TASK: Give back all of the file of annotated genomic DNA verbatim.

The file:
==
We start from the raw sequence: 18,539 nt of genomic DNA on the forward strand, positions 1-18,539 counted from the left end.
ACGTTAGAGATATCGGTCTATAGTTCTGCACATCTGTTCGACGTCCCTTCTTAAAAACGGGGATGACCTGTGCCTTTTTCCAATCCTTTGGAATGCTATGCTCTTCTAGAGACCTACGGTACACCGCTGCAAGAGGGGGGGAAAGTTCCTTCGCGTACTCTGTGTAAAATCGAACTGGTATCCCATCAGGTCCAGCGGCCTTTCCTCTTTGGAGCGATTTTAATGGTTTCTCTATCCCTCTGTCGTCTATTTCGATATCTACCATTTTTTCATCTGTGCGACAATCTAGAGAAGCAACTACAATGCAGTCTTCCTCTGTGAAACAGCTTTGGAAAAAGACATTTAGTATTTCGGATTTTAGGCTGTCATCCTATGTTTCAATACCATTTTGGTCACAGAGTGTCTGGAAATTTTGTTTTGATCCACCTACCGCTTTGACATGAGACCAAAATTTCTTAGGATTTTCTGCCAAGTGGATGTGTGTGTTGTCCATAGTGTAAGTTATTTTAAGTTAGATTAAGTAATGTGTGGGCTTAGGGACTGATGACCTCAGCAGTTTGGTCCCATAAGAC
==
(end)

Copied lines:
We start from the raw sequence: 18,539 nt of genomic DNA on the forward strand, positions 1-18,539 counted from the left end.
ACGTTAGAGATATCGGTCTATAGTTCTGCACATCTGTTCGACGTCCCTTCTTAAAAACGGGGATGACCTGTGCCTTTTTCCAATCCTTTGGAATGCTATGCTCTTCTAGAGACCTACGGTACACCGCTGCAAGAGGGGGGGAAAGTTCCTTCGCGTACTCTGTGTAAAATCGAACTGGTATCCCATCAGGTCCAGCGGCCTTTCCTCTTTGGAGCGATTTTAATGGTTTCTCTATCCCTCTGTCGTCTATTTCGATATCTACCATTTTTTCATCTGTGCGACAATCTAGAGAAGCAACTACAATGCAGTCTTCCTCTGTGAAACAGCTTTGGAAAAAGACATTTAGTATTTCGGATTTTAGGCTGTCATCCTATGTTTCAATACCATTTTGGTCACAGAGTGTCTGGAAATTTTGTTTTGATCCACCTACCGCTTTGACATGAGACCAAAATTTCTTAGGATTTTCTGCCAAGTGGATGTGTGTGTTGTCCATAGTGTAAGTTATTTTAAGTTAGATTAAGTAATGTGTGGGCTTAGGGACTGATGACCTCAGCAGTTTGGTCCCATAAGAC